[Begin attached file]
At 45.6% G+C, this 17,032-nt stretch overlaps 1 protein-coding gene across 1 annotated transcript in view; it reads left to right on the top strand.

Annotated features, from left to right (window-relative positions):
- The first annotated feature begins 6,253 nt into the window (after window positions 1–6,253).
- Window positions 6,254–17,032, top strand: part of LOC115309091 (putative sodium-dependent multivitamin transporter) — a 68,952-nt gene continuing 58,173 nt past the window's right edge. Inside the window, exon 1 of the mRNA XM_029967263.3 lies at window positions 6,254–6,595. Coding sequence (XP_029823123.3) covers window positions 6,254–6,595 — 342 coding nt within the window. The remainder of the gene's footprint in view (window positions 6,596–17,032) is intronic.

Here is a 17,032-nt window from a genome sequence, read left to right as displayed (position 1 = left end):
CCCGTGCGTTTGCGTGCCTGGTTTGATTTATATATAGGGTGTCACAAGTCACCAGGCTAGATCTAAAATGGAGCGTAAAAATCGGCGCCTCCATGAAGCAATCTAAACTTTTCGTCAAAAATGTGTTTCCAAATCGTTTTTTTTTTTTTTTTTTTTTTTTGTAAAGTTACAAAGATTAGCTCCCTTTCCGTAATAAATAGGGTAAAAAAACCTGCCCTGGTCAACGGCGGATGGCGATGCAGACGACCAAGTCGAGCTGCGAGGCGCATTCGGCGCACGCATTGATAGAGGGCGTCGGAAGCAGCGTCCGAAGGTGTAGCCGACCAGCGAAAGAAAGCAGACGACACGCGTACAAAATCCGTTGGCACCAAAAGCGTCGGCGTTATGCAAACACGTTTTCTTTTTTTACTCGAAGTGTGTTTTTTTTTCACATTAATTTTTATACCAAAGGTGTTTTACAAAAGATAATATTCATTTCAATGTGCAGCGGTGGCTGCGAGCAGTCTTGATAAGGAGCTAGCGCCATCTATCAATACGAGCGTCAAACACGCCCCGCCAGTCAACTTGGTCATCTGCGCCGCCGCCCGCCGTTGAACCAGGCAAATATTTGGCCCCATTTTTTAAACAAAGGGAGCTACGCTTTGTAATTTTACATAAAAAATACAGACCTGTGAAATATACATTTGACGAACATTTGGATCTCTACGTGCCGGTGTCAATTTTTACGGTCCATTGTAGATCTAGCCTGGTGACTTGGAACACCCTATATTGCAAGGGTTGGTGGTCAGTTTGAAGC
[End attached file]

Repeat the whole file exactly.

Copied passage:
At 45.6% G+C, this 17,032-nt stretch overlaps 1 protein-coding gene across 1 annotated transcript in view; it reads left to right on the top strand.

Annotated features, from left to right (window-relative positions):
- The first annotated feature begins 6,253 nt into the window (after window positions 1–6,253).
- Window positions 6,254–17,032, top strand: part of LOC115309091 (putative sodium-dependent multivitamin transporter) — a 68,952-nt gene continuing 58,173 nt past the window's right edge. Inside the window, exon 1 of the mRNA XM_029967263.3 lies at window positions 6,254–6,595. Coding sequence (XP_029823123.3) covers window positions 6,254–6,595 — 342 coding nt within the window. The remainder of the gene's footprint in view (window positions 6,596–17,032) is intronic.

Here is a 17,032-nt window from a genome sequence, read left to right as displayed (position 1 = left end):
CCCGTGCGTTTGCGTGCCTGGTTTGATTTATATATAGGGTGTCACAAGTCACCAGGCTAGATCTAAAATGGAGCGTAAAAATCGGCGCCTCCATGAAGCAATCTAAACTTTTCGTCAAAAATGTGTTTCCAAATCGTTTTTTTTTTTTTTTTTTTTTTTTGTAAAGTTACAAAGATTAGCTCCCTTTCCGTAATAAATAGGGTAAAAAAACCTGCCCTGGTCAACGGCGGATGGCGATGCAGACGACCAAGTCGAGCTGCGAGGCGCATTCGGCGCACGCATTGATAGAGGGCGTCGGAAGCAGCGTCCGAAGGTGTAGCCGACCAGCGAAAGAAAGCAGACGACACGCGTACAAAATCCGTTGGCACCAAAAGCGTCGGCGTTATGCAAACACGTTTTCTTTTTTTACTCGAAGTGTGTTTTTTTTTCACATTAATTTTTATACCAAAGGTGTTTTACAAAAGATAATATTCATTTCAATGTGCAGCGGTGGCTGCGAGCAGTCTTGATAAGGAGCTAGCGCCATCTATCAATACGAGCGTCAAACACGCCCCGCCAGTCAACTTGGTCATCTGCGCCGCCGCCCGCCGTTGAACCAGGCAAATATTTGGCCCCATTTTTTAAACAAAGGGAGCTACGCTTTGTAATTTTACATAAAAAATACAGACCTGTGAAATATACATTTGACGAACATTTGGATCTCTACGTGCCGGTGTCAATTTTTACGGTCCATTGTAGATCTAGCCTGGTGACTTGGAACACCCTATATTGCAAGGGTTGGTGGTCAGTTTGAAGC